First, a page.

Whilst there is very little difference between Type 1 and 2 Diabetes, type 1 diabetes symptoms can also include:

  • Nausea

  • Vomiting

  • Stomach pains (4)

In some cases, it can take months and even years to notice given they are similar to other health conditions. If you’re worried that you or a family member may be exhibiting symptoms, speak to your doctor right away.

Key differences between Type 1 and 2 Diabetes?

Overall, there are a number of key differences between Type 1 and 2 Diabetes. These include:

  • Their cause – Type 1 being an autoimmune condition vs type 2 being related to lifestyle factors

  • Their prevalence – Type 1 accounts for only 10% of all diabetes, whereas type 2 accounts for 85% (1)

  • Who is at risk – e.g. Type 1 is more likely to affect children and teenagers, whereas Type 2 diabetes is more likely to affect adults, particularly those who are aged over 40 years old. Ethnicity, race, PCOS, and other modifiable risk factors summarised above also place people at higher risk for type 2 diabetes.

How can I prevent diabetes types 1 and 2?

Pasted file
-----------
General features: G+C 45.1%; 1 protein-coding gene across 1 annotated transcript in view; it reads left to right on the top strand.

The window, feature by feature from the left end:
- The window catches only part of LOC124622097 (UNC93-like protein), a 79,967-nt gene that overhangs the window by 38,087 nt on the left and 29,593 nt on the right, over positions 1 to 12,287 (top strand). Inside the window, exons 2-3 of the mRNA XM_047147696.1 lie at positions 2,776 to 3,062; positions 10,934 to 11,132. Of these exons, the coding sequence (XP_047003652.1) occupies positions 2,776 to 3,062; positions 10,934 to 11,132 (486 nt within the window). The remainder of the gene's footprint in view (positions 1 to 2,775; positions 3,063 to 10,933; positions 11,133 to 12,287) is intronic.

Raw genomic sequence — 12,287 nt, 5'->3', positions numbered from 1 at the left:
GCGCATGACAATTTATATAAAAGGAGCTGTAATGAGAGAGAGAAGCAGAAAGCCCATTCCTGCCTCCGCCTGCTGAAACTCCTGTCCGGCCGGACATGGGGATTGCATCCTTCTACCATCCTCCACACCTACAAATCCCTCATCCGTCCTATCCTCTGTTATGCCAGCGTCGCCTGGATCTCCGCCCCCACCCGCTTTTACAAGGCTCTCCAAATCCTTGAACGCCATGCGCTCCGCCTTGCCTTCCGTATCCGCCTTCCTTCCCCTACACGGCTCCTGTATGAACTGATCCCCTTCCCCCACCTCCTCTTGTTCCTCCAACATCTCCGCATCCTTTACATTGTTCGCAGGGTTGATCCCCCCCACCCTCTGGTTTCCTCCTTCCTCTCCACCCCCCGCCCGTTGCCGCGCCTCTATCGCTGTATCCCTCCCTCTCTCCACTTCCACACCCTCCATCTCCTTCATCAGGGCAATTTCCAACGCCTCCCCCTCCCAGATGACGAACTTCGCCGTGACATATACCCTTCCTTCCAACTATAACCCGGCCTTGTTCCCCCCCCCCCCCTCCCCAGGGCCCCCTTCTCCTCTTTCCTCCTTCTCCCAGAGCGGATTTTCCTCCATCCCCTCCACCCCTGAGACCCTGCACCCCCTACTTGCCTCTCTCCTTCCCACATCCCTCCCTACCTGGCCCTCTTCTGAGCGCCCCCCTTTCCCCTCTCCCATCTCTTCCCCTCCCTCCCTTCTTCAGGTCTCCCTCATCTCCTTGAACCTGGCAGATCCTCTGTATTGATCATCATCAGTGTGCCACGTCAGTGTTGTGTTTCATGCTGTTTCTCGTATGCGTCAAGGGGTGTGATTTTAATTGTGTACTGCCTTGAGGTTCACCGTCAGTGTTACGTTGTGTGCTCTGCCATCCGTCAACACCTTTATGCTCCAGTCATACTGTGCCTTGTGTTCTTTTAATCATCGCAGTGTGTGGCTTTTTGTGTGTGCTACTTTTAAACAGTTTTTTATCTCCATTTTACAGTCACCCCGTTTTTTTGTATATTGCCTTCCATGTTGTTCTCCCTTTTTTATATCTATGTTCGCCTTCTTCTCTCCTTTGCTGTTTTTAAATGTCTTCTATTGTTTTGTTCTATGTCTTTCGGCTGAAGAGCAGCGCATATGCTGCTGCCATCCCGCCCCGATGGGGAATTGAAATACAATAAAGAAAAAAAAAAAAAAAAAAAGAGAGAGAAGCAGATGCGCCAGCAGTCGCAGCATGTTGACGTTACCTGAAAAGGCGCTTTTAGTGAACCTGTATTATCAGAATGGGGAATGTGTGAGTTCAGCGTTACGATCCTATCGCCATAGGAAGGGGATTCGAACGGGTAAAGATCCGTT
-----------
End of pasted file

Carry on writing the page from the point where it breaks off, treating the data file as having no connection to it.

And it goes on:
Unfortunately, there is no way to prevent type 1 diabetes, given researchers aren’t even aware of the exact cause. However, there are several ways you can reduce your modifiable risk factors for type 2 diabetes which include:

  • Eating a nutritious, balanced diet containing whole grains, fruits and vegetables, legumes, lean proteins, and reduced fat dairy

  • Maintaining a healthy weight

  • Increasing physical activity

  • Reducing alcohol consumption

  • Quitting smoking (7)

If you’re worried about your risk and are looking to prevent type 2 diabetes, book your free assessment to speak to one of our friendly staff today about how our program can help you!

How we reviewed this article:
  • Sources
  • History

Our team consistently oversees developments in the health and wellness sector, ensuring our articles are updated with the latest information as soon as it emerges.